Just on that point, I would also like to add I think either this committee or the C-22 committee could have a really significant role by calling people in and asking why this didn't happen, and the kinds of non-sharing activities you were describing to ask those very kinds of informed questions. Not as a finger-pointing exercise per se, but as a lessons-learned exercise. I have seen this work out when I was with the Ontario government; it produced some positive results. We were able to learn from it, and not repeat the silo kind of activities.
With respect to your question to me, again I will go back to the point that I think we should emphasize in this country using all the tools in the tool box, including criminal prosecution where necessary and appropriate, although keeping in mind how difficult that may be. Think about that. If you're dealing with people who have been detained overseas, the evidence you get from them has to end up being admissible in court. That could be challenging.
The larger issue is our successful integration of people into Canadian society. I think we have done a vastly better job of doing so in Canada and the United States than they have in Europe, When you see instances of organizations or groups doing things that are trying to stop that integration, that should be a red flag. I wrote a piece for the Macdonald-Laurier Institute some years ago about that kind of a strategy, about how you deal with it, and that is one of the points.
In my opinion, we have been very successful in integrating people from different cultures into our society, and we should continue with it.
Alex Neve
View Alex Neve Profile
Alex Neve
2018-02-13 15:55
Thank you very much, Mr. Chair. Good afternoon, committee members. It's always a pleasure to be in front of this committee. I very much welcome the opportunity to address you on this issue.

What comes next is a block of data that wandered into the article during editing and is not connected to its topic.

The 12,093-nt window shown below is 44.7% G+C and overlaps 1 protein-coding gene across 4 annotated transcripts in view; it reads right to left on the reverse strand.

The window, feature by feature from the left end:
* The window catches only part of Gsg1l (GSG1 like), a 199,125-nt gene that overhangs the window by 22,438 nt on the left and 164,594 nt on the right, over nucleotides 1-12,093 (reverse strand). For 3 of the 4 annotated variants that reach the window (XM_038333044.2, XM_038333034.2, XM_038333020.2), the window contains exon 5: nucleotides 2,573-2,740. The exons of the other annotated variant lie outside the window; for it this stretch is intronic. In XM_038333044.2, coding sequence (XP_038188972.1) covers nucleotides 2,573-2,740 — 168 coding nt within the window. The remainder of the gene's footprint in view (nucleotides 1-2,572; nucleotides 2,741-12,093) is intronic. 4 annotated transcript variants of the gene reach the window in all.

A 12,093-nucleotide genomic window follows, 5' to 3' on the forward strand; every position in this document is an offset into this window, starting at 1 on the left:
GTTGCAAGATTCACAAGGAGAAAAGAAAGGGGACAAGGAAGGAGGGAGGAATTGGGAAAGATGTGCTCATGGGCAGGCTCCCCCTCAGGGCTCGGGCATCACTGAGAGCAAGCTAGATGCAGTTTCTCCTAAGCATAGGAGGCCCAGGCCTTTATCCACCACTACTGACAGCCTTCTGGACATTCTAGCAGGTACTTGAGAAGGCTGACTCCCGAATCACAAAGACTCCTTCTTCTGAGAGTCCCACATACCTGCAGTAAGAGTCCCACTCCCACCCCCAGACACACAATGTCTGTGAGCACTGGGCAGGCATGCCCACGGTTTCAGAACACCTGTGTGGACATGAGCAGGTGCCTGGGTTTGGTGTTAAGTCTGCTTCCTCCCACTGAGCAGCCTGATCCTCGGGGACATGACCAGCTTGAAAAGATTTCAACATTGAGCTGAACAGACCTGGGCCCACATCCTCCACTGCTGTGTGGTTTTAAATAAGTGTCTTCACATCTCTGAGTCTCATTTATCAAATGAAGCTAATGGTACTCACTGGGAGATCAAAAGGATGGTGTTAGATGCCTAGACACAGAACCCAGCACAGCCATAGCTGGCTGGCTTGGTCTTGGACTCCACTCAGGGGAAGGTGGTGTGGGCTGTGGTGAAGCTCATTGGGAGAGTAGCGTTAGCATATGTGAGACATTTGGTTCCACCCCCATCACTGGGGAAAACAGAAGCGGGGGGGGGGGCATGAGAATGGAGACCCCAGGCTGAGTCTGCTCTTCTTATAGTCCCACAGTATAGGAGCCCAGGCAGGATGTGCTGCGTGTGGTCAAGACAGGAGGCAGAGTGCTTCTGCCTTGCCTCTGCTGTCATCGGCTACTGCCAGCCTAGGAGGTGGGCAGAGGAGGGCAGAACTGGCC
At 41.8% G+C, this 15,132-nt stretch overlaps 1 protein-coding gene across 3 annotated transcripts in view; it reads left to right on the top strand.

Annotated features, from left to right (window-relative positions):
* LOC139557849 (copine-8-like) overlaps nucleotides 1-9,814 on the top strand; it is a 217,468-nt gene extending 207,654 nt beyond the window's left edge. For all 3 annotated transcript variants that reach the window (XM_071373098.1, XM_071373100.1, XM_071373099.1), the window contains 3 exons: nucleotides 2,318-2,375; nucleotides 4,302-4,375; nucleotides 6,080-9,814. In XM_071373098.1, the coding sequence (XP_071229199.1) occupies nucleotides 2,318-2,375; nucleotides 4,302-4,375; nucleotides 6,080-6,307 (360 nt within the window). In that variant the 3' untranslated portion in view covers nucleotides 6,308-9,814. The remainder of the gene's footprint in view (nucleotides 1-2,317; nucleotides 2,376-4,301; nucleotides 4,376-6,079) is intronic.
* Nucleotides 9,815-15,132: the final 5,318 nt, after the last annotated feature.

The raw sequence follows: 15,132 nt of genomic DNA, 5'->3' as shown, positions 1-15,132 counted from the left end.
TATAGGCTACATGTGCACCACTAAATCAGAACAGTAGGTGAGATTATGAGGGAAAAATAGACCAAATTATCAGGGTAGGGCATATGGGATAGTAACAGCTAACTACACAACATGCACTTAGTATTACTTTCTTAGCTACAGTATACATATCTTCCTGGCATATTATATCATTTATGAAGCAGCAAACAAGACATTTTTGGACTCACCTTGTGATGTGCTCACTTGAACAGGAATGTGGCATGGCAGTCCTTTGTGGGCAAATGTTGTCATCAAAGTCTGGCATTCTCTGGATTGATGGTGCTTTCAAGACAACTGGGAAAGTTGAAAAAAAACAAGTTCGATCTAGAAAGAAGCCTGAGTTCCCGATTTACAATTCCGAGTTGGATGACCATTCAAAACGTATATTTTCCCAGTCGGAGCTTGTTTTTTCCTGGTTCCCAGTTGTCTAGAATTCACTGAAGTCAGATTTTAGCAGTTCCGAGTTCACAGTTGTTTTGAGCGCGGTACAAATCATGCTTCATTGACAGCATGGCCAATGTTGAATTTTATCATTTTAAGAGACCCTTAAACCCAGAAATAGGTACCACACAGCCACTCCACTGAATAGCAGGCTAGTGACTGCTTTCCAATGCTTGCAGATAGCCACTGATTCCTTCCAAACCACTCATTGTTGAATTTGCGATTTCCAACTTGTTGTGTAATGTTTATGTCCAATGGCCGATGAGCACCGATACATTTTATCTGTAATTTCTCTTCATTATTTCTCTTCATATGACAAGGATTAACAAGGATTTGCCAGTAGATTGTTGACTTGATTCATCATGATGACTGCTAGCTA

I want to begin by highlighting to you that in the course of my 18 years now—I'm getting to be an old-timer—as secretary general of Amnesty International Canada, the number of Canadian citizens, permanent residents, and other individuals with close Canadian connections who are imprisoned abroad in circumstances where there are very serious human rights concerns has grown exponentially. From perhaps one or two cases per year, it is now common for us to be monitoring 20 to 25 such cases at any one time, something I once rarely imagined would arise in my human rights work. Canadians held as Amnesty International prisoners of conscience, political prisoners facing unfair trials, prisoners at risk of torture and executions—these people have now, unfortunately, become relatively commonplace and a significant part of our human rights program.
What accounts for that dramatic increase? First of all, the world is a much smaller place and business, work, studies, humanitarian work, journalism, family visits, and personal travel take more Canadians to more corners, including dangerous corners of the world, more frequently. Second, there are growing numbers of Canadians who hold multiple nationalities and many governments that refuse to recognize their Canadian nationality. Finally, in a post-September 11 world, we find that many governments have felt increasingly emboldened to disregard fundamental due process and human rights safeguards for prisoners when they invoke allegations, spurious or well-founded, on grounds of national security. Mohamed Fahmy's experience is one such example. You will hear from him in a moment.